Don't blink! Smartphones are evolving faster than anything in the history of mankind, and their influential strength is causing our lives (more than I'd like to admit!) and just about every industry to evolve with them. Payments are no exception, to say the least!
Gord Sissons is a product marketing manager here at Vantiv, and if there's something emerging in the world of mobile payments, he's the first to know about it. For this reason, I chose Gord as the next subject in my Payments 101 blog series.
I hope you enjoy our interview as much as I did:
MC: I think we need to start this conversation to clear out what’s probably the first point of confusion about “Mobile” Payments… Are we talking mobile as in the customer is paying with a mobile device? Or do we mean mobile, as in “Roaming… not only at a checkout counter.”
Gord: Thanks, Mark. Yeah. You make a good point. Mobile payments can mean different things so it’s worth drawing a distinction for sure.
If I’m a merchant, when I hear mobile payments I probably think in terms of mobile acceptance.
We’ve all had the experience where a waiter brings us a wireless payment terminal so we can pay from the table or used one of those dongles from Square.
When we think about mobile payments, we’re mostly thinking from the perspective of the consumer. The consumer wants to use their own mobile device to make a payment – not someone else’s device.
To add a little more definition, there are lots of ways to pay from a mobile phone or tablet.
One way we’ve all been doing for years is to just key our credit card details directly on the phone. This is technically a mobile payment, but usually when we talk about mobile payments we’re talking about a payment involving the use of stored credentials. This is where wallets come in. Wallets are where we store payment credentials digitally.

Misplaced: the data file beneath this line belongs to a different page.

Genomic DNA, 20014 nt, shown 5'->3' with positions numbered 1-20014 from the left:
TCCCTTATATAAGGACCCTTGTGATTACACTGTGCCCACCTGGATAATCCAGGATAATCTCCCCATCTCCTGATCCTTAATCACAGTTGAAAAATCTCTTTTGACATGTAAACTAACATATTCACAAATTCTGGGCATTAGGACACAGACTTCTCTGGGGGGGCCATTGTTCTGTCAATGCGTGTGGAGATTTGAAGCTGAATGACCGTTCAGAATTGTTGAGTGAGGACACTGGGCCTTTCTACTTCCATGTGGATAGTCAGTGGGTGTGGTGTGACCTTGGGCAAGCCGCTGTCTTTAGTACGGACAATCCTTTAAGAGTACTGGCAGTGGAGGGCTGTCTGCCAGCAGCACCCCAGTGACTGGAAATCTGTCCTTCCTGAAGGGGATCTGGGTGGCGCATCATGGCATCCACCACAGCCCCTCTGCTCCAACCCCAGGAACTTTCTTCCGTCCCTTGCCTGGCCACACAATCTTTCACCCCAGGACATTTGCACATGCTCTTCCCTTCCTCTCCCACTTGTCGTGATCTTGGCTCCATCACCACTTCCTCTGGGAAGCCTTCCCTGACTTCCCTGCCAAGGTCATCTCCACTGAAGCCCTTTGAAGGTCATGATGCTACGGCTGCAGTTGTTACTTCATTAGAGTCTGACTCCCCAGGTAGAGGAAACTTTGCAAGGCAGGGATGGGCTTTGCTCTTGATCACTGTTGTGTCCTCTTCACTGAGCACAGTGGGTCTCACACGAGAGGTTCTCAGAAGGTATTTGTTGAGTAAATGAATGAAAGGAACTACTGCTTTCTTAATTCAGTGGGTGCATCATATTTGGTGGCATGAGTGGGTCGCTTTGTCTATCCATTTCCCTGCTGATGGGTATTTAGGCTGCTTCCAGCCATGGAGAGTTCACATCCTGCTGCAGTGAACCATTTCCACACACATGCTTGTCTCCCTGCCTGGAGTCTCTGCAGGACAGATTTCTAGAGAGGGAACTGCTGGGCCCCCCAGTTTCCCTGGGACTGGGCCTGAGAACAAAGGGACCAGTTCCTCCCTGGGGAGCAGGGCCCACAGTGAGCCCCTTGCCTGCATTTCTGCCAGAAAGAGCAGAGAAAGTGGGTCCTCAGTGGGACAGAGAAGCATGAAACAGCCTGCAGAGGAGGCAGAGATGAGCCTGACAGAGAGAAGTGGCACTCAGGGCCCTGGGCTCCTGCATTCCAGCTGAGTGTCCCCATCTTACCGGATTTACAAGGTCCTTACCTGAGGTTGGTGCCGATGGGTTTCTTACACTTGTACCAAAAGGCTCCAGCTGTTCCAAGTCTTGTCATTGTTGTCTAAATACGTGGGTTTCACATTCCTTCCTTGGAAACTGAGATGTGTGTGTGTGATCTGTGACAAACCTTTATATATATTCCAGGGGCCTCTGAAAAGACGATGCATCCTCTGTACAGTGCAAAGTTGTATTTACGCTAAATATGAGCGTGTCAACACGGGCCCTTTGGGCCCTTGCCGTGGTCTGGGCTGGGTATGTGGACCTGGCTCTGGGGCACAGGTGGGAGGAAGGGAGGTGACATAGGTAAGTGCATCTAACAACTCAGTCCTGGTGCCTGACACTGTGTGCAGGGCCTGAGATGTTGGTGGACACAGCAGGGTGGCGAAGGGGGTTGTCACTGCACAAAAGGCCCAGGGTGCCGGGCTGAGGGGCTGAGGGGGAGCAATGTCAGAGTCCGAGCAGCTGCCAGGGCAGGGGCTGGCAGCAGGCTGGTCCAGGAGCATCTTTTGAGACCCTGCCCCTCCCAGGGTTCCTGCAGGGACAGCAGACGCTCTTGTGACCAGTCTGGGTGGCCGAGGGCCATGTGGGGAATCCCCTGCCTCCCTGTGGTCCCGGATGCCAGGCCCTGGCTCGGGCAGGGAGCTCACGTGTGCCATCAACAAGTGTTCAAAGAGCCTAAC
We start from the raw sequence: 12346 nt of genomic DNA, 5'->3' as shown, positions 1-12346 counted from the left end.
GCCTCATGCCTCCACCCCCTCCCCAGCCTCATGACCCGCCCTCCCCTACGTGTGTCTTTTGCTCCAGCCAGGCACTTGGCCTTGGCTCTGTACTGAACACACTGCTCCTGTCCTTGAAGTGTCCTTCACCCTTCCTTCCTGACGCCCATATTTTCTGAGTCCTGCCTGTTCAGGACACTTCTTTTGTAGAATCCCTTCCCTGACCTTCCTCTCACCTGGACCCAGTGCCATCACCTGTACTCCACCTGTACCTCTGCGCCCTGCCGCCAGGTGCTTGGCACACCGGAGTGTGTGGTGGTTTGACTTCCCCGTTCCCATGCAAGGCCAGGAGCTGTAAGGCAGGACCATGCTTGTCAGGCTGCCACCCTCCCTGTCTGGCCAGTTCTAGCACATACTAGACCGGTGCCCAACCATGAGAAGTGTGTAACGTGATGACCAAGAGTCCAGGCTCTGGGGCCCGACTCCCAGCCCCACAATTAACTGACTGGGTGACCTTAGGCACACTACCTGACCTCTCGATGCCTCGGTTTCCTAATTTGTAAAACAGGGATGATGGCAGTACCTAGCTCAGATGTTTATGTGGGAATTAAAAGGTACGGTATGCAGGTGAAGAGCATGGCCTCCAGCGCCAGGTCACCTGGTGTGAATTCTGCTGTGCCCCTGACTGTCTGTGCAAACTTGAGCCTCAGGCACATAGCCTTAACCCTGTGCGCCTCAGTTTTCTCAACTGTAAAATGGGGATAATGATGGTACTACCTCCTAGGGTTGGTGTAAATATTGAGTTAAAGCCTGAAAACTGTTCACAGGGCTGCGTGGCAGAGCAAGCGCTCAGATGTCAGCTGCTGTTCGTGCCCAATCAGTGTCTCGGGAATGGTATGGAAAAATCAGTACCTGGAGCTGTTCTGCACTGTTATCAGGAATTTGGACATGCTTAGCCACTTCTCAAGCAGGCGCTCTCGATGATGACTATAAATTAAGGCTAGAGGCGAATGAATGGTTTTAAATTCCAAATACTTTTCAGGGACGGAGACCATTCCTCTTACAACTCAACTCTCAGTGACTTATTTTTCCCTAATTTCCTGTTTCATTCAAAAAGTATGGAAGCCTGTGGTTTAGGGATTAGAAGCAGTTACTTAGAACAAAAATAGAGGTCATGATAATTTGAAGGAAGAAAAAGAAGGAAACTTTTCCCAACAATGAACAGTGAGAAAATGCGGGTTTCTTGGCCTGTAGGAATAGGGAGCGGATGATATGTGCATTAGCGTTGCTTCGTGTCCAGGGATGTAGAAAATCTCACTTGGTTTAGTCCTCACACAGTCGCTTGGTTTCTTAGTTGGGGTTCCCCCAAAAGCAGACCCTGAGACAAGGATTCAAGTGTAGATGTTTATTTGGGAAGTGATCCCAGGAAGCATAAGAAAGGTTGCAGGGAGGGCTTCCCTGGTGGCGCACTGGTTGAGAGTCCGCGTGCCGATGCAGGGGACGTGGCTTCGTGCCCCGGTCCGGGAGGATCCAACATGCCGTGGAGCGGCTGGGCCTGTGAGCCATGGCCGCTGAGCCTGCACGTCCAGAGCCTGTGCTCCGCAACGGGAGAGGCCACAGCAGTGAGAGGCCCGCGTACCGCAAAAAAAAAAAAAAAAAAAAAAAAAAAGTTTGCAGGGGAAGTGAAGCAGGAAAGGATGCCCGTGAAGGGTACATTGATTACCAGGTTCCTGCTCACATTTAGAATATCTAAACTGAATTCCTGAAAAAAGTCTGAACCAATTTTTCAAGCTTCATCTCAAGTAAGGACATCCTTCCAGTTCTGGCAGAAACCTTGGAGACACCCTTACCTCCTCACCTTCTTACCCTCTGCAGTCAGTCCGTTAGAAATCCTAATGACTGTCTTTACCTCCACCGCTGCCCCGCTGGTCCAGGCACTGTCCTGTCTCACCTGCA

Wallets are becoming the most popular way to pay from mobile devices. Most of us couldn’t be bothered keying in our credit card and address details from a phone. It’s just too tedious. Instead, we use some kind of digital wallet to store the payment credentials for us. This is where solutions with Apple Pay, Android Pay, and Pay Pal come in. If you think of it though, there are all kinds of wallets. VISA Checkout, Masterpass or AMEX Express Checkout are wallets as well.
So the definition of mobile payments is key, but wallets are a big part of mobile payments as well.
MC: OK, now that we’ve got that cleared up, I know that really there are three forms of mobile payments, correct? We’re talking about In-Store, In-App, and On-The-Web. Correct? Would you mind just quickly and simply describing each of these three forms?
Gord: Right on – I think this is exactly right. We see these as the three main use cases. Let’s use Apple Pay as an example. In this case, our mobile device is an Apple Phone, and our wallet is Apple Pay.
I think you can expect to see growth in all these mobile payment methods – especially mobile “on the web” payments involving wallets. This is where the opportunity and convenience are the greatest.
MC: Ok, so basically, just as described in the names, in store means you’re paying with a mobile device in the store, most likely with an NFC device. In App means that we’re using an app, like the Amazon App and its referring to your digital wallet for payment information, and on-the-web, which is not simply an online purchase – it needs to also refer to your digital wallet for it to be considered a true mobile payment.
Gord: Exactly – I think you’ve hit on the key distinction.
The mobile payment involves the use of some kind stored credential. Digital wallets are where we store these credentials.
You mentioned the Amazon app. If you’re an Amazon or Amazon Prime customer, in essence, Amazon is your wallet provider as well as your online retailer.
They are storing your payment credentials for you and allowing you to access them easily.